Inevitably, every investor is searching for that investment opportunity with unicorn potential (a unicorn being a magically rare company that achieves a $1bn+ valuation within its first decade of trading). But let them be the judge of your potential. Suggesting they’ll only start to make serious money when you have captured 10% of the world’s population will stop them reading past the first page of your deck.
4. Not knowing your numbers
How did you arrive at your valuation? What’s your run rate? What’s your burn rate? When do you break even? What’s your year 1-3 forecasted EBITDA (earnings before interest, tax, depreciation and amortisation)? These are all perfectly valid questions from an investor, and it’s surprising how few entrepreneurs can answer them. If all of this sounds like gobbledygook, then go and research some key phrases on Investopedia before you start to speak with investors. Better yet, look on the forums of crowdfunding platforms such as Crowdcube and Seedrs to see what questions commonly pop up. Generally speaking, they are the same questions that investors regularly ask.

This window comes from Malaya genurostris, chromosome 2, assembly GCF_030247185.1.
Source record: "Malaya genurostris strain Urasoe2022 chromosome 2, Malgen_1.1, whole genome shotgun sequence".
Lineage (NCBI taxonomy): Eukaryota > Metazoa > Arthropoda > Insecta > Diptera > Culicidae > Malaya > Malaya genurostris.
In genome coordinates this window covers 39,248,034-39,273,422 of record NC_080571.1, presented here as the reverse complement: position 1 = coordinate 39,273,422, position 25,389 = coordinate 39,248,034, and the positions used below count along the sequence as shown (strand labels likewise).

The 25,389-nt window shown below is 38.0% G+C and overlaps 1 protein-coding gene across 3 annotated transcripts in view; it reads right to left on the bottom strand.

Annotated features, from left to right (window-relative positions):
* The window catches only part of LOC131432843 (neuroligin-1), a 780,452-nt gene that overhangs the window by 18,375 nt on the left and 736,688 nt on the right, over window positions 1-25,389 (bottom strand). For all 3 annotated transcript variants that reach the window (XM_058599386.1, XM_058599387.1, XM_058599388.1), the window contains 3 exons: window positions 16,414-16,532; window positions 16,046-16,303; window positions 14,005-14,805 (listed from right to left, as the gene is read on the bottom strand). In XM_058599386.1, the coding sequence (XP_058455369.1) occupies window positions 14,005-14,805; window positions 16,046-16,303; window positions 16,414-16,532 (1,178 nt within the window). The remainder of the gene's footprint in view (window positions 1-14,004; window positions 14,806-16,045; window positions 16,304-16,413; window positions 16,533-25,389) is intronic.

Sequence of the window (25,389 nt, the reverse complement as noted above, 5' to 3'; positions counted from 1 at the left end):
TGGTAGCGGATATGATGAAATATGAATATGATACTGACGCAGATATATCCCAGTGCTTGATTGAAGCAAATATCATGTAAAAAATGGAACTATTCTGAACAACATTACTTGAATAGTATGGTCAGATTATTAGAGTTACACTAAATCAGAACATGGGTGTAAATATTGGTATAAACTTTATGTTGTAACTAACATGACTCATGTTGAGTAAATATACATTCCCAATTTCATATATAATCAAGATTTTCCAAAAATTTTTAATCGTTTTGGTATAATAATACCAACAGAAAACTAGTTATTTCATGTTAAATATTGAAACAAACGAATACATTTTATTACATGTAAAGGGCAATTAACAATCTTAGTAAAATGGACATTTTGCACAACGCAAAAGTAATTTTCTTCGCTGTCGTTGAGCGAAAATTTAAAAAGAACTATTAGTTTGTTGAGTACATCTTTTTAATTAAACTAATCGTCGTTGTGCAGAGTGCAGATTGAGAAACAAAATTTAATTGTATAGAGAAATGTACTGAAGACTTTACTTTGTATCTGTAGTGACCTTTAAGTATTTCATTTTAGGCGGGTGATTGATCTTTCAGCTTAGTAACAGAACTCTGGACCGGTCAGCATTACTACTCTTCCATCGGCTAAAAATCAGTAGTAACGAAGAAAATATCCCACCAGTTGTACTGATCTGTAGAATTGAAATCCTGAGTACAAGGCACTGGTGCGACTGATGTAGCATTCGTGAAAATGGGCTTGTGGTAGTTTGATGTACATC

If you’re not naturally numerate, learn the key highlights about your financials from memory. All of the questions listed above should be presented in an executive summary anyway, and even the most financially illiterate entrepreneur can memorise a one-page document.
5. Pitching the wrong valuation
We know, of course, that entrepreneurs pitch the wrong valuation, it’s one of the things founders stress about the most when they first start working with us. What most people don’t know is that it’s actually very easy to avoid going in too high, or indeed too low. And it starts with putting together a realistic set of forecasts (see point 3).
From having worked with over 50 startup or growth companies to speaking with hundreds of investors, I believe there are three central pillars to a sound valuation: